What I’ve Learned over the Years
Through my years I’ve been with Highlands Worship, I’ve had the privilege and honor of recording electric guitar parts for several projects. With each project, I’ve learned something different through each recording process. I’ve learned to be able to accept productive feedback and use it for future recordings as well as live services. Going through several recordings has also taught me to be so much more aware of everything that’s going on in a song, whether that’s other instruments or vocals, and to support those different areas instead of overplaying and becoming a distraction to the song. One last area I’ve been working on is to not be afraid to take time out during a song to worship instead of feeling like I have to be playing my instrument at all times. After all, whether you’re recording worship music or playing it live, they are worship songs and are meant to praise Jesus and lead others into doing the same.
Here are 3 key things I’ve learned through recording:
- Be Able to Take Constructive Criticism.
In every area of life, we know that we need to strive to be humble and to accept the criticisms of those people in our lives who are trying to build us up and teach us.
However, it’s not always easy.
The first recording project that I participated in at Highlands was very exciting for me. I was asked to be a part of recording a song for Highlands Motion Student Conference in 2011. I remember the full band beginning to workshop the song several times, and each time I would come in with different guitar melodies and ideas. I would go home after the workshops and spend a good bit of time writing parts, then present them at the next workshop. I loved the parts that I was writing and each band member seemed to like them too.
When we got ready to record, the recording engineer, the producer and I went to the recording room. I had all the ideas in my head of how I wanted each part to sound. So, I began to play my parts for the song. I almost immediately started getting critiques of what I was playing, how I was playing, and if I was playing in tune. I was unsure of what to do with all this information that I was given, and honestly, I was frustrated. I had spent hours and hours writing guitar parts that I thought were so awesome and fit the vibe of the song so well, and here I was getting ready to record, but was being asked to play something else. I’m not someone who normally shows a lot of emotion in public, so I kept my frustration to myself and made changes based on what the producer and engineer suggested. But, once we were on a roll with the song, I began to see the reasons why I was being asked to play differently. Most of the time, the part I came up with was conflicting with the vocals. Being a young guitarist and having never recorded before, I began to realize how every instrument and vocalist work together to create a specific sound for each track.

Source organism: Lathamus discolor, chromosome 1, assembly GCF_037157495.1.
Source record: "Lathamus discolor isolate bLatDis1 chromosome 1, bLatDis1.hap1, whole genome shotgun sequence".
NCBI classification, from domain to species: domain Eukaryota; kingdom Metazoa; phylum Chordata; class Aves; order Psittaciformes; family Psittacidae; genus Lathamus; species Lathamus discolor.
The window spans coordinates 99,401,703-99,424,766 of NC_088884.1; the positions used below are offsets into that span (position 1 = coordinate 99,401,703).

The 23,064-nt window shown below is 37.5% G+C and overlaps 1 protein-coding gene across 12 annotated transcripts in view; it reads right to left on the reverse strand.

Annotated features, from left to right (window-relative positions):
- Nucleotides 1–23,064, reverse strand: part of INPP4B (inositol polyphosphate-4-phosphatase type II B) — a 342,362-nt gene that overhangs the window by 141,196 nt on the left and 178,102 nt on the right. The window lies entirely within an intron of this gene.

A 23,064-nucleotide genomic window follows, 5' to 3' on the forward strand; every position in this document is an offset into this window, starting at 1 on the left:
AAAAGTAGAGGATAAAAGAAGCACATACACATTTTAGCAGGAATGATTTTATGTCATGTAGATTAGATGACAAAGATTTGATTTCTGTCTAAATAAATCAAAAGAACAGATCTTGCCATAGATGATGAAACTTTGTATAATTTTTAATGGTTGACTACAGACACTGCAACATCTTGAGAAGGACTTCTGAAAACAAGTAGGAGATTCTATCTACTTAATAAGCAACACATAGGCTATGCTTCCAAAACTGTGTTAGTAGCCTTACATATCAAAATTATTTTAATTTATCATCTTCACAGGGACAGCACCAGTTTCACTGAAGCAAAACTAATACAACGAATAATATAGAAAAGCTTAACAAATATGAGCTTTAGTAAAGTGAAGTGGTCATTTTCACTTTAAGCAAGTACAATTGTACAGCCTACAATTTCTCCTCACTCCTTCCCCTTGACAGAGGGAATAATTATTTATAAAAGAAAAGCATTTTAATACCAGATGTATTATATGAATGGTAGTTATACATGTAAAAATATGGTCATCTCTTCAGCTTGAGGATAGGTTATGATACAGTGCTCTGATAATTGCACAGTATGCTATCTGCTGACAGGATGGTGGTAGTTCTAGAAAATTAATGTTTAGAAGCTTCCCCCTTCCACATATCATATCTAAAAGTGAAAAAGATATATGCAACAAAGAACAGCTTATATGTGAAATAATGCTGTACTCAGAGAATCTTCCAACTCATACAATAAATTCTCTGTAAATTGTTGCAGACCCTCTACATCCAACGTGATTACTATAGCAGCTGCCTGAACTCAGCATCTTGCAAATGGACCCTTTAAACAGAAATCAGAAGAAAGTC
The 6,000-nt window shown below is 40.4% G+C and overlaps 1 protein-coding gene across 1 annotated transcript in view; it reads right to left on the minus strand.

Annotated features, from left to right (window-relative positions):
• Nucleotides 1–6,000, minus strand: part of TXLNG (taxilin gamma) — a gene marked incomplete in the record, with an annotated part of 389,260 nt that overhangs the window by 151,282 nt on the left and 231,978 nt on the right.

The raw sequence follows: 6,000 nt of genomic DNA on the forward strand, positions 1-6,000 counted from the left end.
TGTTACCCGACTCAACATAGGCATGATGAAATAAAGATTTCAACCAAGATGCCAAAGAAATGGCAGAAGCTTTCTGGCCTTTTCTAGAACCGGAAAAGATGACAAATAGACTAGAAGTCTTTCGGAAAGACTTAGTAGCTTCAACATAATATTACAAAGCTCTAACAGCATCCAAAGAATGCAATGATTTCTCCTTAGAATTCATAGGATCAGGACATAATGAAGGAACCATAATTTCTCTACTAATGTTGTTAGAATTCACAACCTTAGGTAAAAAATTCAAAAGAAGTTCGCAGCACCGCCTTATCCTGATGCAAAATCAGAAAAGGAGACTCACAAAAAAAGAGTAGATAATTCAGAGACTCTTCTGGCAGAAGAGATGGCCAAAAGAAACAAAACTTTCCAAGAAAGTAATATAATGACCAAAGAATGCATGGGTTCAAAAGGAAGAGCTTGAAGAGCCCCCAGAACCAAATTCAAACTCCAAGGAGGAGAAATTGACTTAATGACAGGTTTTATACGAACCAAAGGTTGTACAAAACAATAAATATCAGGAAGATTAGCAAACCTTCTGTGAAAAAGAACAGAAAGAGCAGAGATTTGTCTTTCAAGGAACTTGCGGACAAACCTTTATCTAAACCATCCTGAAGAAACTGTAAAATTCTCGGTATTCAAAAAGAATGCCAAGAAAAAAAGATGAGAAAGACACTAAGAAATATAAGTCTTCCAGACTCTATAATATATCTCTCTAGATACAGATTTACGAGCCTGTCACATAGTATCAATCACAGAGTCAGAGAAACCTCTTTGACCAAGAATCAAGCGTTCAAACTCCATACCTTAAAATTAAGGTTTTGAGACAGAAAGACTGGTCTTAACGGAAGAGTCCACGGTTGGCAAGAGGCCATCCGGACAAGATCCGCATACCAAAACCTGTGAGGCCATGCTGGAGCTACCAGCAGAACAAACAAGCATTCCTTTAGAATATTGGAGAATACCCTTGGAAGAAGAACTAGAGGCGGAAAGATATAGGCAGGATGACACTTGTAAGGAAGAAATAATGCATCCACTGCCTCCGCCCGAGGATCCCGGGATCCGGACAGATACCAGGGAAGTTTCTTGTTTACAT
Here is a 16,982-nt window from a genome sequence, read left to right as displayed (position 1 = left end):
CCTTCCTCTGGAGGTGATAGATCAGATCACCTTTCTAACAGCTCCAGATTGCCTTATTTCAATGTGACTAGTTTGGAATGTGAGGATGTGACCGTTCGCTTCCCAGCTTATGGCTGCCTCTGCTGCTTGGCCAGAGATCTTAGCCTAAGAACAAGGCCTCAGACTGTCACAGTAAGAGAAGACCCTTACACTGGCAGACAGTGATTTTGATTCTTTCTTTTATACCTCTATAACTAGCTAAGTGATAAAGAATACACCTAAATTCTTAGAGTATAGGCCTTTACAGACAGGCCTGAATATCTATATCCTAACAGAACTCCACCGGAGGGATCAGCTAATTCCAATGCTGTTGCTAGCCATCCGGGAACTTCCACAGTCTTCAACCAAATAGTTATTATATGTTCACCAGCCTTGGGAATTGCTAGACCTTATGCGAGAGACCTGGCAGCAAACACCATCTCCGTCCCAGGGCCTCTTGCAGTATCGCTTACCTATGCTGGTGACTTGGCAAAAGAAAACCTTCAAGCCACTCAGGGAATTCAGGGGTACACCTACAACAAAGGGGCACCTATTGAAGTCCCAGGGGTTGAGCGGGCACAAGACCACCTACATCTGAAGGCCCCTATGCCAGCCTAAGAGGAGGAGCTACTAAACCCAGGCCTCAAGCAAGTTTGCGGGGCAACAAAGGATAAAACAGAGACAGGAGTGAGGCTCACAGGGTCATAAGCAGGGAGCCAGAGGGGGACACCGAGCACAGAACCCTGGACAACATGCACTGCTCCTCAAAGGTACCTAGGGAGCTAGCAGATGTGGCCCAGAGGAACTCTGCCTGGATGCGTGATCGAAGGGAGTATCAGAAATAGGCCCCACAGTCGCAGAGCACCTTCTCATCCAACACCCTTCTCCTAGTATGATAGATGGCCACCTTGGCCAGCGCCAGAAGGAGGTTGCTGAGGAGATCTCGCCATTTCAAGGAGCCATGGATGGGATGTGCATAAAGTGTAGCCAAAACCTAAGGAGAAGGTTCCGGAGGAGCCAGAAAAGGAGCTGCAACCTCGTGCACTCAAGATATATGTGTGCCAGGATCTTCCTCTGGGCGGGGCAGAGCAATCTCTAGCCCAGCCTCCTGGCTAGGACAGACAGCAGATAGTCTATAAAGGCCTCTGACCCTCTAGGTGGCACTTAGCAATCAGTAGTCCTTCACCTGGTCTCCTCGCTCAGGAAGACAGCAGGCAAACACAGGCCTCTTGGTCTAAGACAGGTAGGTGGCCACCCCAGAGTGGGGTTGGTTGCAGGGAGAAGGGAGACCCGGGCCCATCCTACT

- Be Aware of the Rest of the Band
With preparing electric guitar parts for Here I Surrender, Highlands Worship’s latest album in 2016, I knew that I wanted to be 100% supportive of the vocals and every instrument being played, because of what I learned in recording previous projects.
Even though the electric guitar is a lead instrument, it’s so important to realize that each instrument has its place to create a unique sound for the specific track you’re recording.
Be aware of the tone of the song. Is it a quiet, more worship-driven song? Let the vocals shine and tone down your instrument appropriately if the song calls for it. Is it a more fast-paced track? Amp it up to match the energy of the song if that’s needed. Being aware of the rest of the instruments and vocalists sounds like a given, but it’s always helpful to ask yourself on each track what type of vibe or sound is being conveyed and adjust accordingly.
- Don’t Hide Behind Your Instrument
Through the years, I’ve not only learned how to be supportive when recording guitar, but I have learned to be so much more aware of what I’m playing in a worship service at church.
I used to overplay so much during a worship set, meaning that I’d have my hands on the guitar at all times, playing through the quiet parts and louder parts of the song.
Now I know that it is totally OK to not even play at certain parts of songs. This has literally been a life changing experience for me, because as an introvert, I’ve always been scared to lift my hands and worship God from the stage. But through the years, God has shown me that I don’t have to hide behind my instrument, or overplay during a song because I was scared to worship from stage with the fear of everyone looking at me. God wants me to lead others in worship through my instrument and be an example of what a worshipper should be.
Being a member of Highlands Worship is such a blessing, and it amazes me how God continuously shows me new things through each recording. I’m able to take what He’s taught me and what I’ve learned from the worship team and apply it to how I play in live services, which can make me a better musician and bring me closer to God.